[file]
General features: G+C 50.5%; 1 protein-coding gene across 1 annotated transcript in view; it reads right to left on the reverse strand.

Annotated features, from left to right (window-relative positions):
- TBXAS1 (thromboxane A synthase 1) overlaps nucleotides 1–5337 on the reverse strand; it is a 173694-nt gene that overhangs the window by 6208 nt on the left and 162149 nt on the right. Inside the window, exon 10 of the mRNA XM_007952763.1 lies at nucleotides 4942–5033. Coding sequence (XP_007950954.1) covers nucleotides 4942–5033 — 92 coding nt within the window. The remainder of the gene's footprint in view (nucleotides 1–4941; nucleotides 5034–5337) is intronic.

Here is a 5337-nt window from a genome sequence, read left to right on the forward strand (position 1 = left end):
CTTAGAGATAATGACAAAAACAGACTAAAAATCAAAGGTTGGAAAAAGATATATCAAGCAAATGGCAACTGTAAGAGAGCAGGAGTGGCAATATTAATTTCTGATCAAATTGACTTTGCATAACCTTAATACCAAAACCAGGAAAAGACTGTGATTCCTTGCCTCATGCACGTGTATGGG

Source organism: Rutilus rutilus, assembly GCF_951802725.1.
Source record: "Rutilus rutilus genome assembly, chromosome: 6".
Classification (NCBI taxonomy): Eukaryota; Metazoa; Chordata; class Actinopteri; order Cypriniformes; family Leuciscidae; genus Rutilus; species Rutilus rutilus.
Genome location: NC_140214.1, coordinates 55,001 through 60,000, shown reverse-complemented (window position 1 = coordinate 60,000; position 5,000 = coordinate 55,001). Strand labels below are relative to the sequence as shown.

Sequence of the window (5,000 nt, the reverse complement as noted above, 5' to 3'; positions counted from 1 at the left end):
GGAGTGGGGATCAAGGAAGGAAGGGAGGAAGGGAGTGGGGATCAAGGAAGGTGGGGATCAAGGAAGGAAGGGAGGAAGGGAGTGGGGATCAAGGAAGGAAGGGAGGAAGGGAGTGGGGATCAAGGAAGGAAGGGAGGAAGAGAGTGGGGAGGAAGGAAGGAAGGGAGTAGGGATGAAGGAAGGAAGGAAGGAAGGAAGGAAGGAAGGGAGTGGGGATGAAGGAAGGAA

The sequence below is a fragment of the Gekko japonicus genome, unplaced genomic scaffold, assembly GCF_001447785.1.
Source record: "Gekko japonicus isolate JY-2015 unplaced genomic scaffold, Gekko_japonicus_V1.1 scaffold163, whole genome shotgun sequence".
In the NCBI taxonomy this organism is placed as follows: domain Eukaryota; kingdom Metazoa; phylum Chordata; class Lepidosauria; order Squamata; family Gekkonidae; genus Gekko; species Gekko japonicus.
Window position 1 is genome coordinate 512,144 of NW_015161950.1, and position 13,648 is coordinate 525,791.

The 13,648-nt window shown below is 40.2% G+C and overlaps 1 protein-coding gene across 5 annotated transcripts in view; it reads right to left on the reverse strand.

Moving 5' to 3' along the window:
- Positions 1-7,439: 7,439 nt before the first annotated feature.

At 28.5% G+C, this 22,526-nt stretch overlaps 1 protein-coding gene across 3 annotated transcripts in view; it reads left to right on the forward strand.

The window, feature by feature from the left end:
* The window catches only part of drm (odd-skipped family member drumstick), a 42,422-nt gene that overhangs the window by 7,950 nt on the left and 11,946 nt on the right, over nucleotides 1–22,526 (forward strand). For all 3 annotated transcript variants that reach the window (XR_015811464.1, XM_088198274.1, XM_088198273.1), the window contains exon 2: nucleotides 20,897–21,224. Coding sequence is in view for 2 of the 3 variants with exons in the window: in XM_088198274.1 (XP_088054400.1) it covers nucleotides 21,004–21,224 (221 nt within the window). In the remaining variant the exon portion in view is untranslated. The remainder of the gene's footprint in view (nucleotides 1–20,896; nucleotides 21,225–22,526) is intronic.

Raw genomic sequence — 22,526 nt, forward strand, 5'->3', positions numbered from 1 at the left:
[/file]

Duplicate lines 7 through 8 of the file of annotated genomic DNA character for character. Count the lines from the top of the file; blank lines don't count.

Source record: "Rutilus rutilus genome assembly, chromosome: 6".
Classification (NCBI taxonomy): Eukaryota; Metazoa; Chordata; class Actinopteri; order Cypriniformes; family Leuciscidae; genus Rutilus; species Rutilus rutilus.